Gene's Mufflers was run and operated by Gene Moore. The shop was located at 14909 Lakewood Blvd.
"If you ever want to sell, let me know!"
In 1958 Keith Christensen of Norwalk, California told Moore that he was interested in buying his booming business. In 2016 Christensen told Sondre Kvipt of Kustomrama that he just had gotten married. He was in college and worked at a Supermarket; "I took my bosses 1956 Ford truck and my 1955 Ford truck to a tiny shop where my younger brother started working. Aman in the Jr Chamber, who sponsored the Coachmen car club, had a muffler shop in Norwalk. A short distance by the way from where Sam Barris lived. He gave my younger brother a job sweeping and cleaning his muffler shop, called Sport Muffler. My brother learned the muffler trade and in my getting acquainted with Gene, I got him a job there. It was called Gene's Muffler. Located on the border of Paramount and Bellflower, the shop was an old real estate office and a two-car garage that Gene had put a pit with a couple of racks in between. Coming into that little shop, I noticed Gene was doing great and I told him if he ever wanted to sell the shop let me know. He was driving a fairly new 1956 Ford pickup, had a wild ski boat and a new car for his wife. Not bad for a young man!"
Keith Christensen Buys the Shop and Expands it
Later on, Gene got in trouble with the sales tax department and needed money. "I hocked everything and paid $3,500.00 for the shop," Christensen told Kustomrama. "The name had a good reputation so I just kept it. Later I bought the land next door and built a very large muffler shop that could do 6 cars at a time. In the front building, I put a tire and wheel company and a small manufacturing building in between. It did great so I put shops in Downey and Hollydale, two cities nearby. We did all of the lowering and lifting of cars and installed dual exhaust on thousands of cars over that period. In his youth, without a beard or styled hair, Larry Watson moved into a building directly across the shop area from my original muffler, customizing shop. There he took on his aura of beard and styled hair," Christensen recalled.
Chevy Split Six Dual Exhaust Systems
When Keith bought the shop, 6 cylinder cars were abundant and the Chevrolet 6 was the most popular for the custom car enthusiasts to modify. "Splitting the exhaust manifold into two outlets made the most beautiful sounds," Keith recalled in 2022. "Two exhaust ports out each outlet, as all the ports mixing the exhausts together gave a mixed sound wave and a poor one. Fewer ports out each one made a much purer sound. Hooked on to a pair of glasspack mufflers was a sound to hear and enjoy."
At the shop, Keith would unbolt the exhaust manifold and separate it from the intake manifold as they were connected together. "With it apart, we would weld a plate up inside the manifold which blocked the exhaust from one half going out the port with the other half. We then cut a hole in the blocked half and made a new port for that side to exit. Three cylinders on each side of the block. The better the block in between, the less the two sides could mix their sounds. The purer the better. A great way to customize a 6 cylinder car and give it the sound everyone envied...." Keith and his crew did a tremendous amount of cars this way as the customizing craze was in full swing.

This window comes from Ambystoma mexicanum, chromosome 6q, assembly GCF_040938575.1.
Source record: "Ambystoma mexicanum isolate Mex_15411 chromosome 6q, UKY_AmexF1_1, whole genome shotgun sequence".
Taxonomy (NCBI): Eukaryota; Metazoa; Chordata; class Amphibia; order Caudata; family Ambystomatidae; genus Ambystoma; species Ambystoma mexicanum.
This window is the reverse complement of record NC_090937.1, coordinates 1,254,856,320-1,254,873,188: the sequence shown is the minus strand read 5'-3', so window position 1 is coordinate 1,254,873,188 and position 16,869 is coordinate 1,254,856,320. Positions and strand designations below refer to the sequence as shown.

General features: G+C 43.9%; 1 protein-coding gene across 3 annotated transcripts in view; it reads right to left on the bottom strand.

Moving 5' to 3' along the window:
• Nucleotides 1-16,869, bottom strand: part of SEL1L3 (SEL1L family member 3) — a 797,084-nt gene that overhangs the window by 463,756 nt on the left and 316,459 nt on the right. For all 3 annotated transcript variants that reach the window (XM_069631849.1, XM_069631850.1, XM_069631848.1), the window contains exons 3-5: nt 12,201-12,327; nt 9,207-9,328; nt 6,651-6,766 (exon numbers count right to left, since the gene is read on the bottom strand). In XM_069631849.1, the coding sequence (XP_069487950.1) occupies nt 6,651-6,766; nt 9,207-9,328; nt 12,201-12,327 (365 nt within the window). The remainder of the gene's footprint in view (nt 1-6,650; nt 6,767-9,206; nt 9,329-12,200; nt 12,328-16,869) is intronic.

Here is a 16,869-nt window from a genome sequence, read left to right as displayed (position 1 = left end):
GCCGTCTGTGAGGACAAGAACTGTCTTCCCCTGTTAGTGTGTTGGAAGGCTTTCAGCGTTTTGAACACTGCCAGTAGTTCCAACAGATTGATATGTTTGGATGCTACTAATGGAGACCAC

One day, not long after Keith had purchased the shop, a fellow brought his 1954 Chevrolet in to put dual exhaust on it. "It was afternoon and it involved about a 3-hour job, so we started right on it. Before we put a car on the rack, we would remove the intake and exhaust manifolds. We had a lot of customers' cars still to finish and it was getting late in the day. A lot of interruptions, so finally at almost quitting time we split the exhaust manifold, welded the block up inside separating the two sides, and put the other outlet flange on the manifold. Now manifold blocked with two outlets on it we bolted the two manifolds (intake and exhaust) back together. And installed them back onto the side of the engine, hooked up the gas line, and put the carburetor back on...This made it ready to pull up on the rack. Of course, the exhaust pipe wasn't back on the original outlet, so it made it loud to fire up, but easier to hook back up after it was on the rack and we could get underneath the car. One of us ground on the starter and we stood next to the car waiting for the roar of the motor. One problem. No roar? It ground, it sputted, it vibrated, but didn't start? We thought maybe no gas? We loosened the gas line, crank it and there was gas pouring out. The customer mentioned that he had been having a hard time starting the car and it had a miss when it first started, so we pulled the plug wires and of course, now it was dark outside, so guaranteed the one pulling the coil wire got shocked a few times. There was a spark, as we would see him jump and yell, and not the best of words. Still, it wouldn't start. He said sometimes the float in the carburetor stuck so sometimes no gas would get into the manifold. We thought that might be the problem, but as it was dark and late and the customer pushed us telling us he had to get home and needed the car for work the next day, we were getting desperate. Well, we wanted to try anything. The muffler shop sat at the front of the small auto complex, with other shops behind with a common driveway down the middle. In the rear at that time, there was a mechanic with a group of cars in a fenced bullpen, waiting to be worked on. Ahah! An idea popped up; there was a 54 Chevrolet sitting at the back of the bullpen that had been there for quite a while. The mechanic was an amiable sort, so we didn't think he would mind if we borrowed the carb off of the parked car. We would put it back after we used it to see if our customer's carb was bad. In the dark, it was late, we climbed the fence not looking for a gate or any other way to get at that Chevvy. We borrowed the carburetor and went back over the fence."